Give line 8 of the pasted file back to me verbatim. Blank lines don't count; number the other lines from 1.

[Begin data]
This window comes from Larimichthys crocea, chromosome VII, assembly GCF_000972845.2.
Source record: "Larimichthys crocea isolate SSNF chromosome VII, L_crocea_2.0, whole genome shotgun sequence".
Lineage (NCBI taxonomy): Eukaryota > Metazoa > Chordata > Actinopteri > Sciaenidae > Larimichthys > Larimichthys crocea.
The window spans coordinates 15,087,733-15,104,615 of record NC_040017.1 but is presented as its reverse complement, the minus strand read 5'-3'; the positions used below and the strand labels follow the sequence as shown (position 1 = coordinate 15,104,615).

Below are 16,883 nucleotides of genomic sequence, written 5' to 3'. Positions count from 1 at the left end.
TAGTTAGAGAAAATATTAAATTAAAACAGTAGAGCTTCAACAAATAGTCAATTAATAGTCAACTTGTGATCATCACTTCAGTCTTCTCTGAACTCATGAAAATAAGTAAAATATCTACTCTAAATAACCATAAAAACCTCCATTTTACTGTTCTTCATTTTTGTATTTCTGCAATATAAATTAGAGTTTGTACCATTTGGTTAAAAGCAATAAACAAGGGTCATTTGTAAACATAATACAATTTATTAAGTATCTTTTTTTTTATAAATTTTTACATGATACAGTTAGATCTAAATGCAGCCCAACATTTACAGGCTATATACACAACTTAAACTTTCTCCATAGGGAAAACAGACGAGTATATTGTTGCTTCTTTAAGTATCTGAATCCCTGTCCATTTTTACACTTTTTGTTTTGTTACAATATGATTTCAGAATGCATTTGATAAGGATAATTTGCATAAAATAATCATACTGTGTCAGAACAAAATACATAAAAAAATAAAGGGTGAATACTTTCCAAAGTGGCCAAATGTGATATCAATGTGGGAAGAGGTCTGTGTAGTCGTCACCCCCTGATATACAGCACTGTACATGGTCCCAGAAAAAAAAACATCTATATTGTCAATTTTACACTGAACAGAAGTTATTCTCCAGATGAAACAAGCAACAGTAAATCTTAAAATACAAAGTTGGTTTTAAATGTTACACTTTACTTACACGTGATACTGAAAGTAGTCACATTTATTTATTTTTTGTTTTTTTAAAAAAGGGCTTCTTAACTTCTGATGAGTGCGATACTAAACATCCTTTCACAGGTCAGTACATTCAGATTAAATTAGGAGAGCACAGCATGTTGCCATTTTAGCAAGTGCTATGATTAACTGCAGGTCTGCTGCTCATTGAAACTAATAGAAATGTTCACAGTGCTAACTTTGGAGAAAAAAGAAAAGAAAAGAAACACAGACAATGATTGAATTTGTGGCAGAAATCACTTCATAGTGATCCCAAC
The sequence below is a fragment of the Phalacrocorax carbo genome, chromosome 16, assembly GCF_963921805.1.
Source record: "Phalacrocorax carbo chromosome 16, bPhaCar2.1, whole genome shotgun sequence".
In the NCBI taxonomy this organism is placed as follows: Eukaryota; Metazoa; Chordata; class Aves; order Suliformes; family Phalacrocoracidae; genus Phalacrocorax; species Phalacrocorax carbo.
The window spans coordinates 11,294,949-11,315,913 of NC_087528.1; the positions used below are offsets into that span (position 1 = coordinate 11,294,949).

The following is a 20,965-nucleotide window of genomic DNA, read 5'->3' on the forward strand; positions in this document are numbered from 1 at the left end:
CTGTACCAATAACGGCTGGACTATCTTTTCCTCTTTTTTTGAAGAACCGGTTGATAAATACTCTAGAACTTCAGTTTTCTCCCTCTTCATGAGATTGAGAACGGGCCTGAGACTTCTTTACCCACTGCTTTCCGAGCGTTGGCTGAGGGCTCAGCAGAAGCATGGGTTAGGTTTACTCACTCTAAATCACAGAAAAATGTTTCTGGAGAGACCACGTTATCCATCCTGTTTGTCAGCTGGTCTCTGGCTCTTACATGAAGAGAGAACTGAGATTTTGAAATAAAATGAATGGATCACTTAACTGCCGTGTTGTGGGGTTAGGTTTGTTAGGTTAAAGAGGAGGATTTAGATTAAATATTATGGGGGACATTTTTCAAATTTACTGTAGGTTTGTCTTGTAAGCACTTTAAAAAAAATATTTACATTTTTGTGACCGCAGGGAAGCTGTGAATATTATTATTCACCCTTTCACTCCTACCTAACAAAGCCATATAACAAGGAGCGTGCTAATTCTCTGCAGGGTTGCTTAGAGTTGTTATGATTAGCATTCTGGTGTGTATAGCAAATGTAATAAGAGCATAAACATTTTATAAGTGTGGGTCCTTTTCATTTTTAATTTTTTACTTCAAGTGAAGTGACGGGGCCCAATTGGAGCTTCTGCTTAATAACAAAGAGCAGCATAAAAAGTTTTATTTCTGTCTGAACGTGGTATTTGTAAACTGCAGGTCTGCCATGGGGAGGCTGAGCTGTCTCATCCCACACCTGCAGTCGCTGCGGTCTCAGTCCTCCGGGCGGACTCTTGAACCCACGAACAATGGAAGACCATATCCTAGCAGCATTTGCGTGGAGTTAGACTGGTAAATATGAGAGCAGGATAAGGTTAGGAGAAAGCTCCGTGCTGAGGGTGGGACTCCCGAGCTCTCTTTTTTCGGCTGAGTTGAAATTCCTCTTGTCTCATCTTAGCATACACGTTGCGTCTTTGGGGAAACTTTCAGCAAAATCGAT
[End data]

Source record: "Phalacrocorax carbo chromosome 16, bPhaCar2.1, whole genome shotgun sequence".